Social security in a devolved UK, Realities, risks & opportunities for families. With an image of a family walking along a coastal path.

Social security in a devolved UK: realities, risks & opportunities for families

Published: 29 May 2024

By Dr Hayley Bennett, Prof Ruth Patrick and Dr Mark Simpson

This May we launched our new project, Social security in a devolved UK: realities, risks & opportunities for families, funded by the Nuffield Foundation. In this blog we introduce the purpose and aims of the project over the next 2 years. 

We spend more on working-age social security than education, or the police and defence combined (Hoynes et al., 2023), and it is the policy instrument most directly able to reduce poverty. The shape and nature of the UK’s social security system has a massive impact on the lives of millions of households, especially those on low and middle incomes, whose living standards have stagnated over recent years. All too often we speak as if there is a single UK social security system, but this has not been the case for some time. Instead, decisions made at Westminster and at the national, regional and local level all intersect to directly affect the social security a family will receive (Simpson, 2022). This leads to growing place-based divergences in the design, generosity and delivery of support. For example, a single parent family living in Birmingham could be hit by the Benefit Cap, but one living in Belfast (Northern Ireland) or Bathgate (Scotland) is protected from this policy because of decisions made by devolved administrations. Despite the scale and nature of these differences, this has never been subject to sustained interrogation. Our new major programme (launched on 1st May 2024) corrects this, and will be the first to comprehensively examine the precise extent of devolution of social security, and to explore what difference this makes to everyday experiences on the ground.

Discussions of UK social security too often fail to acknowledge the extent, nature and significance of devolution[1] in social security policy design, delivery and implementation. This matters as devolution has created significant spatial variations in social security law, policy, and practice. Compared to many EU countries, this multi-level arrangement is relatively new territory for the UK. A great deal has changed in the last decade alone. Scotland and Northern Ireland administrations now deliver near- universal mitigation of selected cuts to benefits. Scotland has also introduced new benefits and Wales is exploring increasing their devolved powers on social security. Local government is now the main provider of crisis support in England, with grants-based provision dominating across devolved nations.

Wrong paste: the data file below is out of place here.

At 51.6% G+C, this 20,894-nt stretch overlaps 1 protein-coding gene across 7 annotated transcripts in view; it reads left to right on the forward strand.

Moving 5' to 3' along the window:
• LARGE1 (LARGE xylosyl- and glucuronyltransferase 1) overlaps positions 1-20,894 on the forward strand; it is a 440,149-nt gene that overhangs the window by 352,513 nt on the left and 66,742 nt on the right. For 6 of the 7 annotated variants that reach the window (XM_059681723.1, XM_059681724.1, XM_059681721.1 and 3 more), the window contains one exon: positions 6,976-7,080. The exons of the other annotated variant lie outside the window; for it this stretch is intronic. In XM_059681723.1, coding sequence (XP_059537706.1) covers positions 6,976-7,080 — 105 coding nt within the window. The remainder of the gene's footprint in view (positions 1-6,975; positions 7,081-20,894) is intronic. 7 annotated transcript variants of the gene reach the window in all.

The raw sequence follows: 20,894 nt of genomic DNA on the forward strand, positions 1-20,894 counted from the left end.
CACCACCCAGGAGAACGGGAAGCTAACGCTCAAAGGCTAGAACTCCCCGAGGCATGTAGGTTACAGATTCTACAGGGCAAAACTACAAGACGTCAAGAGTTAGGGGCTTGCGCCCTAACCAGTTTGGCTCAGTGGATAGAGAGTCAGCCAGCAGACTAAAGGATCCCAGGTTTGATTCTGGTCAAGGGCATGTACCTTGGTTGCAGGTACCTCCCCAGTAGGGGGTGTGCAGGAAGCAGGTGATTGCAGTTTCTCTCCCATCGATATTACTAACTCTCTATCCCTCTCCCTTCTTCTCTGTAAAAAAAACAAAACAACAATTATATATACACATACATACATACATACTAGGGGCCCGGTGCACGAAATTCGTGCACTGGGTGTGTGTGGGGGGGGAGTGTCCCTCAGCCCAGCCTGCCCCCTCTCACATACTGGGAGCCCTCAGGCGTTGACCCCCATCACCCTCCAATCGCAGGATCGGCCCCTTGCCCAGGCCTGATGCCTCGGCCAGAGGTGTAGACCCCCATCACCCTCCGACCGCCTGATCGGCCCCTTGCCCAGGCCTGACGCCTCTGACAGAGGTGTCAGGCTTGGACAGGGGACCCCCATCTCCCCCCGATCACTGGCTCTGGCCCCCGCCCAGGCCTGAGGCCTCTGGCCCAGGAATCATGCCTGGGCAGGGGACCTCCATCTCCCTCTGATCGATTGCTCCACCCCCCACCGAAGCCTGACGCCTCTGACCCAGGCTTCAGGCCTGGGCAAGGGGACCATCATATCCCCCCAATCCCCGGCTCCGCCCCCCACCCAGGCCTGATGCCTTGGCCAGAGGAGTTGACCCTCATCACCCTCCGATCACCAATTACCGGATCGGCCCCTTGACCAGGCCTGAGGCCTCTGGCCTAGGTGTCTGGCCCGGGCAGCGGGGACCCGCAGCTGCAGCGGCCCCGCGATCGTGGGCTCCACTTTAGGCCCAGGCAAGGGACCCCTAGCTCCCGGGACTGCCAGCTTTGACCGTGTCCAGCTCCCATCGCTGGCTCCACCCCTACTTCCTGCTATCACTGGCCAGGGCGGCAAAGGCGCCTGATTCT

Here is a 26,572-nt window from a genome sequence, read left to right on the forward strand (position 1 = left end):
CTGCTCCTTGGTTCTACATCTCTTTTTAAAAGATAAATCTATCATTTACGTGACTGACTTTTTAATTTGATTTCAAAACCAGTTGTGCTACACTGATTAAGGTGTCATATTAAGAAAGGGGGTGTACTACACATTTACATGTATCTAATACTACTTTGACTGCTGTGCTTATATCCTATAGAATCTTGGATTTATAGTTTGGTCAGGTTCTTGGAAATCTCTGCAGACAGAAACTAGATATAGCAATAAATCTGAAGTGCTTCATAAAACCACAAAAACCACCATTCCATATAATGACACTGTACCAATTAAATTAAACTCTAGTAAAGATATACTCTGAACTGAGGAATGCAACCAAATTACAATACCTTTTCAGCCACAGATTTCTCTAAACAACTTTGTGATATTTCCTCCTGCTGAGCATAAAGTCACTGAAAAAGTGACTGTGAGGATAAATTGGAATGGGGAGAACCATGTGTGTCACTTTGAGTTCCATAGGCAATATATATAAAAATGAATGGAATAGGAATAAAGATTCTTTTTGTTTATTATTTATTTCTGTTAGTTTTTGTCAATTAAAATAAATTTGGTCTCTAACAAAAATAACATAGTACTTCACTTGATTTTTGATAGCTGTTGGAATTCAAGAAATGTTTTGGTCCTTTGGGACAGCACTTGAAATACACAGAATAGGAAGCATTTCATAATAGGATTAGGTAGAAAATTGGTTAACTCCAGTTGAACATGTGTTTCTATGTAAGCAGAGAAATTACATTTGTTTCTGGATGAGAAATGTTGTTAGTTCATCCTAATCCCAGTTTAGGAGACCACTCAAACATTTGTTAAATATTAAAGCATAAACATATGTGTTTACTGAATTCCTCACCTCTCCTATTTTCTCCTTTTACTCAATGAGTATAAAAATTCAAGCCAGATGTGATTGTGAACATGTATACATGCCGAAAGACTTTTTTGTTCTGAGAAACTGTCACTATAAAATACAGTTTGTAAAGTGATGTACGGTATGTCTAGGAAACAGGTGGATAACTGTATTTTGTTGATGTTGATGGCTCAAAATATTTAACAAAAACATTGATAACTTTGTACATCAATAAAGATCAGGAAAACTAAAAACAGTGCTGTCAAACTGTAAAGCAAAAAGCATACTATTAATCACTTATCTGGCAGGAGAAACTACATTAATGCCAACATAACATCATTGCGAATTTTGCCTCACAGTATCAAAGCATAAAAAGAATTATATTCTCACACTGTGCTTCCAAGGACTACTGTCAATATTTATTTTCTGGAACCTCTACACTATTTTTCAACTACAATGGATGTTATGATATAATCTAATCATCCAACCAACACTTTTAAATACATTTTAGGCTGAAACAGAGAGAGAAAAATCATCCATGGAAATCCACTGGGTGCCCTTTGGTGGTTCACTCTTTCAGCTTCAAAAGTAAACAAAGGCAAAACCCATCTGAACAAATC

The current knowledge base in this domain is incomplete with significant problems around data quality, and a failure to look at how national, regional and local aspects of difference intersect. Existing research has also tended to focus on policies in isolation rather than taking a more holistic approach – as we do here with our analysis of a key target population: families with children. This is important because devolution also provides an opportunity for policy learning and experimentation. In taking distinctive approaches to social security, national, regional, and local institutions act as laboratories of democracy, enabling an analysis of alternative approaches for addressing long standing societal challenges. But a ‘devolve and forget’ approach from Westminster means this opportunity has not been realised (Dunlop, 2019). This programme will start the work of correcting that. If we can learn from different approaches to social security across the UK, we will be better placed to reduce poverty and improve life chances for all families. This research makes this learning possible, and will directly shape key debates about the future of the UK and the role of the social security system in supporting families on a low-income; debates that matter to us all.

As we look across the next decade and beyond, we need to do all we can to improve our social security system, and to better understand the consequences of increased devolution in this domain. We need to make sure that any future increases to devolution are underpinned by robust evidence bases. We also need to learn from place-based differences in social security that already exist so that policy change can be grounded in an understanding of what works, in what contexts, and for whom. Our programme of research responds to and will directly meet these needs, and – by so doing – has scope to improve policymaking and, subsequently, the lives of millions of families across the UK. 

[1] We use ‘devolution’ to describe devolution, decentralisation and localisation. We recognise these are distinct processes, but use this as shorthand for the purposes of this short blog.


This paper is drawn from the Social Security in a Devolved UK project. This project has been funded by the Nuffield Foundation, but the views expressed are those of the authors and not necessarily the Foundation. Visit

The project is a multi-institutional and inter-disciplinary research and policy team, comprised of academics from seven universities across all four UK nations (University of York, University of Edinburgh, Heriot-Watt University, University of Salford, University of Cardiff, Ulster University, Oxford University), and with policy partners, Resolution Foundation and Child Poverty Action Group.